600 – New challenges in finite element technology – from the perspective of mechanics and mathematics
Prof. Stefanie Reese
RWTH Aachen University
Institute of Applied Mechanics
Prof. Peter Hansbo
Department of Mechanical Engineering
The standard finite element method (FEM) is a well established numerical spatial discretization method which – also by means of commercial software packages – has found its way into universities, research institutions and industry. The range of applications for numerical simulation is steadily growing which poses new challenges, in particular with respect to non-linear finite element technology.
One issue is the need to simulate damage and failure, with the final goal to estimate lifetime of a structure. In many cases, damage processes are accompanied by a noticeable amount of plastic deformation. Close to failure, large deformations may be reached. Currently available finite element formulations lack stability and robustness, especially when the deformation localizes. The separation of material is difficult to model, in particular if – as it is standard for continuous Galerkin formulations – continuity in the displacement field is assumed. At this point, the use of discontinuous Galerkin methods, extended FEM or combinations of these might provide an improvement.
Another topic are heterogeneous microstructures as they frequently occur in composites or biological materials. Highly complex geometries have to be meshed which is usually very difficult to be achieved by hexahedral formulations. Tetrahedral formulations or isogeometric analysis might be a better choice. For these methods, issues such as robustness and stability are not yet sufficiently explored, in particular when large deformations and large material contrasts come into play.
Before the main topics of the colloquium are summarized below, it should be emphasized that it is often necessary – especially if a mathematical analysis is strived for – to concentrate on only one source of non-linearity. This could be e.g. the incorporation of large strains, small strain elasto-plasticity, small strain elastic damage or the presence of large material contrasts.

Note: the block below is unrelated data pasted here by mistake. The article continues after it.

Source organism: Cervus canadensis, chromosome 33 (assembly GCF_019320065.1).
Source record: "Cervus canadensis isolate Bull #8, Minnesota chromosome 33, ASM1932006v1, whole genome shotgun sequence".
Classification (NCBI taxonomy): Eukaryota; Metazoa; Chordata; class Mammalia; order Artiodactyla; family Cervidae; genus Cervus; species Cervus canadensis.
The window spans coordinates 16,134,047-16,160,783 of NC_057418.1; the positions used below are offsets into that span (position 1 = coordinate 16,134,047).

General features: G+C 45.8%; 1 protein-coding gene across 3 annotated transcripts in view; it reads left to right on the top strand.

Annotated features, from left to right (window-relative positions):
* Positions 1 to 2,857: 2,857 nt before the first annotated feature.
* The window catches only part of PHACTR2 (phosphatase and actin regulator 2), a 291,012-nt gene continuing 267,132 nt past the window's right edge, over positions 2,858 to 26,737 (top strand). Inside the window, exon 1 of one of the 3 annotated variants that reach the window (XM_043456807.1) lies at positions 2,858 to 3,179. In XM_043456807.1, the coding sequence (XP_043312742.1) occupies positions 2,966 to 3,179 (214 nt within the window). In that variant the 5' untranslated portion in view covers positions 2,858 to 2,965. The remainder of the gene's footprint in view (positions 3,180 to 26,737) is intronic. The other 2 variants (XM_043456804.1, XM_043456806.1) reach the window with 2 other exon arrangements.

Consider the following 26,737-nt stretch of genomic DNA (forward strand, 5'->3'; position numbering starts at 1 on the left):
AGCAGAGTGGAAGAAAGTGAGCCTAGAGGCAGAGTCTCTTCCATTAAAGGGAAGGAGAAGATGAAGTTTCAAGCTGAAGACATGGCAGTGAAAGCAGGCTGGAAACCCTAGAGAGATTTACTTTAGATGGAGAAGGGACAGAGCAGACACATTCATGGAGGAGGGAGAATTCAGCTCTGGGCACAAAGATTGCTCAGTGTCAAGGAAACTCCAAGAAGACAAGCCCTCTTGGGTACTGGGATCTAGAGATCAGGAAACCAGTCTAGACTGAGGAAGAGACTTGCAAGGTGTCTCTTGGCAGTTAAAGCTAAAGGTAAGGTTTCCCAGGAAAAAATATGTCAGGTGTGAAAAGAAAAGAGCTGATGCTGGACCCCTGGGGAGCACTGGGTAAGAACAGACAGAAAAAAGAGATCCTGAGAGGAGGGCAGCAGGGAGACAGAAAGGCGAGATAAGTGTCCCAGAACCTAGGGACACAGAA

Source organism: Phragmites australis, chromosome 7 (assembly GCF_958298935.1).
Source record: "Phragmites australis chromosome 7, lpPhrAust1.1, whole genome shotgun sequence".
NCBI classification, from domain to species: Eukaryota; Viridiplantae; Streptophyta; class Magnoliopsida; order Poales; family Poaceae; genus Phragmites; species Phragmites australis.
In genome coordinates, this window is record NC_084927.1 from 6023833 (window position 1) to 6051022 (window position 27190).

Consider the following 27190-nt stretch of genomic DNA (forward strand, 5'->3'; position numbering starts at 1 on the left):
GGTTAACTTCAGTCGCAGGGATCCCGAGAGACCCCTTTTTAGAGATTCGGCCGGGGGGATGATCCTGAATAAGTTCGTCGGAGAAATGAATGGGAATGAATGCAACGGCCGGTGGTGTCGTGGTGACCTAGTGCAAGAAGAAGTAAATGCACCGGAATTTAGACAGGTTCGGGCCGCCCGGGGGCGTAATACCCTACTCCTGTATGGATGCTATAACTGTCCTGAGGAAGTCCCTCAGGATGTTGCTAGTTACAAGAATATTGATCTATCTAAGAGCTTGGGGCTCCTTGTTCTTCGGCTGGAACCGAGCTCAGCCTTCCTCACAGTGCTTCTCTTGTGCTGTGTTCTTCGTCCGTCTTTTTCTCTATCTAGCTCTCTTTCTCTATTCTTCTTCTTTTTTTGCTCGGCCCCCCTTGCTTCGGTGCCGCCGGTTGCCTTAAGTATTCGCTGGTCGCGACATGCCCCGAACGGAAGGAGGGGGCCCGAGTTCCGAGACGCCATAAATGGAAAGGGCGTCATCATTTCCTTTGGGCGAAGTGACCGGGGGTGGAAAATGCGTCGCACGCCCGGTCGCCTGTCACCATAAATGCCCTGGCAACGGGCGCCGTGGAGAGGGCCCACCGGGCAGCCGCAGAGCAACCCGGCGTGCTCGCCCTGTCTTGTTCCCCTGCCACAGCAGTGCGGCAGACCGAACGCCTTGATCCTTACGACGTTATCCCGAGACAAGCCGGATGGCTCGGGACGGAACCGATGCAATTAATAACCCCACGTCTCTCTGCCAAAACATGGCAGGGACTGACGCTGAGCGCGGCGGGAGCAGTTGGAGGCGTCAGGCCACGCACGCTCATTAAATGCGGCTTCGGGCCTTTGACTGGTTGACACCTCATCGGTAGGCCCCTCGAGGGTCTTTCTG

One main idea of the colloquium is to generate a beneficial exchange between current knowledge in mechanics and mathematics. The organizers understand this as a crucial prerequisite to reach the far goal of the field: a robust and stable non-linear finite element technology which can be suitably adapted to the special needs of the non-linear modeling of interest.
For this reason it is planned to have for each topic area about the same number of speakers from mathematics and mechanics. The discussion time for each talk will be unusually long, for 30 min talk about 15 min. Alternatively, each speaker is given the opportunity to choose an interactive format for his/her talk. Additionally, a “round table” discussion is planned after each topic area.
Each contribution should contain at least one of the previously mentioned sources of non-linearity.
Topic area 1: Discontinuous and nonconforming finite element formulations
Topic area 2: Continuous Galerkin formulations based on multi-field variational principles
Topic area 3: Extended FEM
Topic area 4: Tetrahedral FEM for large material contrast and large localized strain
Topic area 5: Isogeometric analysis